In contrast, androgen receptor inhibitors had no effect.

“This work has immediate implications for women with metastatic estrogen receptor positive breast cancer, including those resistant to current forms of endocrine therapy,” said lead researcher Theresa Hickey, Associate Professor at the University of Adelaide.

“We provide compelling new experimental evidence that androgen receptor stimulating drugs can be more effective than existing (e.g. Tamoxifen) or new (e.g. Palbociclib) standard-of-care treatments and, in the case of the latter, can be combined to enhance growth inhibition,” said Wayne Tilley, Director of the Dame Roma Mitchell Cancer Research Laboratories, Adelaide Medical School, University of Adelaide.

Androgens were historically used to treat breast cancer, but knowledge of hormone receptors in breast tissue was rudimentary at the time and the treatment’s efficacy misunderstood.

Androgen therapy was discontinued due to virilising side effects and the advent of anti-estrogenic endocrine therapies.

While endocrine therapy is standard-of-care for estrogen receptor positive breast cancer, resistance to these drugs is the major cause of breast cancer mortality.

“The new insights from this study should clarify the widespread confusion over the role of the androgen receptor in estrogen receptor driven breast cancer,” said Elgene Lim, a breast oncologist and Head of the Connie Johnson Breast Cancer Research Lab at the Garvan Institute.

“Given the efficacy of this treatment strategy at multiple stages of disease in our study, we hope to translate these findings into clinical trials as a new class of endocrine therapy for breast cancer.”

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Expert panel recommends Phase 1 trial of nasal Covid-19 vaccine

According to the firm, an intranasal vaccine stimulates a broad immune response at the site of infection, in the nasal mucosa, which is essential for blocking both infection and transmission of Covid-19.

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New Delhi, Jan 20: The Subject Expert Committee (SEC) of the Central Drugs Standard Control Organisation (CDSCO) on Tuesday recommended Bharat Biotech’s intranasal vaccine for coronavirus for phase 1 clinical trials. The final call will now be taken by the Drugs Controller General of India.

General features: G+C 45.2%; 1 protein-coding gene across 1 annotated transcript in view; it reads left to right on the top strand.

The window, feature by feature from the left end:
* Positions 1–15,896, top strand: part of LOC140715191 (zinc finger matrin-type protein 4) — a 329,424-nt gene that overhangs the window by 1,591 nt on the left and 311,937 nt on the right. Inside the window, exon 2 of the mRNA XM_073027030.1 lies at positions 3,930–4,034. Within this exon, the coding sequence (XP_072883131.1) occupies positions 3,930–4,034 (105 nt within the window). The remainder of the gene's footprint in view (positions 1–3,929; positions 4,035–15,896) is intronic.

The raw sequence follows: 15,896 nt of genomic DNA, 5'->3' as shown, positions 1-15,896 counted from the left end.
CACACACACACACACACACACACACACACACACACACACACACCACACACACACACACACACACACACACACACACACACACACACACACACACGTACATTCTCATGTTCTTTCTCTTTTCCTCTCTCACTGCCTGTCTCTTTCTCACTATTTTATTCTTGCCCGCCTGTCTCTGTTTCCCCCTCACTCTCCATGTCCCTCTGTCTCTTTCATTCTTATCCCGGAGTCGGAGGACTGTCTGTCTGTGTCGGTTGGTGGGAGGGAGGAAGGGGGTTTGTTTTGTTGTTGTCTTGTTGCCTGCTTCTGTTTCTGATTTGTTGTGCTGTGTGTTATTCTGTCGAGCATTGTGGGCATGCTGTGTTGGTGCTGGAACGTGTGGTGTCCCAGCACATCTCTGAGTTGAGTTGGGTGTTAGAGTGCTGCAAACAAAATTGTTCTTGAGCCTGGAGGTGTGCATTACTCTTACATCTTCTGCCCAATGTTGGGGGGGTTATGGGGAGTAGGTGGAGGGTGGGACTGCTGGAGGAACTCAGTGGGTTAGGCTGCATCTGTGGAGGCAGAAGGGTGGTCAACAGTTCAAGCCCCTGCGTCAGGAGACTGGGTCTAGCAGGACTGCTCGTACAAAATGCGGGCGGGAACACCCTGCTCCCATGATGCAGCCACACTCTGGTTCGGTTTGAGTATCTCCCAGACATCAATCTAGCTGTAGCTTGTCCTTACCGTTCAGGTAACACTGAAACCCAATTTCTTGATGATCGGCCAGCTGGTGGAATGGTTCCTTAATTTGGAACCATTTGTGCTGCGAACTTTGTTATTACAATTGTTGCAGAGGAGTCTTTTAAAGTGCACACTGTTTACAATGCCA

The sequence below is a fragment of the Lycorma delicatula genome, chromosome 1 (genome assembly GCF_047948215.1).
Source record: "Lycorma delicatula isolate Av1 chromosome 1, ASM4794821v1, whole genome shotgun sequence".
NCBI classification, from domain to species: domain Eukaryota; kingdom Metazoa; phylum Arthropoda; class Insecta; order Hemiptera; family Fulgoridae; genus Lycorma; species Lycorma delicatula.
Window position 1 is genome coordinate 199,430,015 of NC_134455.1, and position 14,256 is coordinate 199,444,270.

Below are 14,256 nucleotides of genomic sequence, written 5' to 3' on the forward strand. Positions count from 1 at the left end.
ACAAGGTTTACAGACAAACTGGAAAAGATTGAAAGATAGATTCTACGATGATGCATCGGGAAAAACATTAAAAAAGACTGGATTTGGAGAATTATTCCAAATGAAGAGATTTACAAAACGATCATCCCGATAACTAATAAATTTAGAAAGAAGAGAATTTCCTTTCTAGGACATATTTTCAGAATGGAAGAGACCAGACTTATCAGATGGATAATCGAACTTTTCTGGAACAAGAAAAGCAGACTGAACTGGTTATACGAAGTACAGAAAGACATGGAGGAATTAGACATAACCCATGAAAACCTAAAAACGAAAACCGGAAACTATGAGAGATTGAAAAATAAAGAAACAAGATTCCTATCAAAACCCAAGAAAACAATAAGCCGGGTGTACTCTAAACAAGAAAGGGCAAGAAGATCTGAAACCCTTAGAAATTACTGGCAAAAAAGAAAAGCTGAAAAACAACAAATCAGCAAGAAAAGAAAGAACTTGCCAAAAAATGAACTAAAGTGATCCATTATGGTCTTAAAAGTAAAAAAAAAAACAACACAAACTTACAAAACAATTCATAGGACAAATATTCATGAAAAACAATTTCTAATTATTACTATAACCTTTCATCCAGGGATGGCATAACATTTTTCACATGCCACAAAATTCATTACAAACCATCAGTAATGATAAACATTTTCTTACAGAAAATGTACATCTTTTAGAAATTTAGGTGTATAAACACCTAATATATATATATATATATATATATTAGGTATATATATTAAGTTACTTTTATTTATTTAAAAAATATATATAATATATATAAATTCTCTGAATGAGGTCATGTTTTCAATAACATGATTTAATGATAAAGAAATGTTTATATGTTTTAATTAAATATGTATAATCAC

Days after getting the Drugs Controller General of India’s nod for restricted emergency use of India’s first indigenously-made coronavirus vaccine, Bharat Biotech had applied to the drug regulator for permission to start the clinical trials of their nasal coronavirus vaccine.

The nasal vaccine is different from the intramuscular vaccine which recently got approval, as it is non-invasive, needle-free, doesn’t require trained healthcare workers, eliminates needle-associated risks, suits children and adults and has scalable manufacturing.

Earlier on Tuesday, Dr VK Paul, Member, NITI (National Institution for Transforming India) Aayog had said, “A nasal vaccine candidate has been identified. It has come for consideration for phase 1 and phase 2 trials. If it works then it could be a game-changer.”

“Phase 1 has been recommended,” top government sources told IANS. Clinical trials of Bharat Biotech’s ‘BBV154’ — a novel adenovirus vectored, and intranasal vaccine for coronavirus — will be conducted at various locations. The vaccine will be single-dosed.

According to the firm, an intranasal vaccine stimulates a broad immune response at the site of infection, in the nasal mucosa, which is essential for blocking both infection and transmission of Covid-19.

The vaccine has demonstrated protective efficacy in mice and hamsters. Mice and hamsters immunized with its single-dose conferred superior protection against the SARS-CoV-2 challenge, “more so than one or two intramuscular immunizations of the same vaccine and dose.”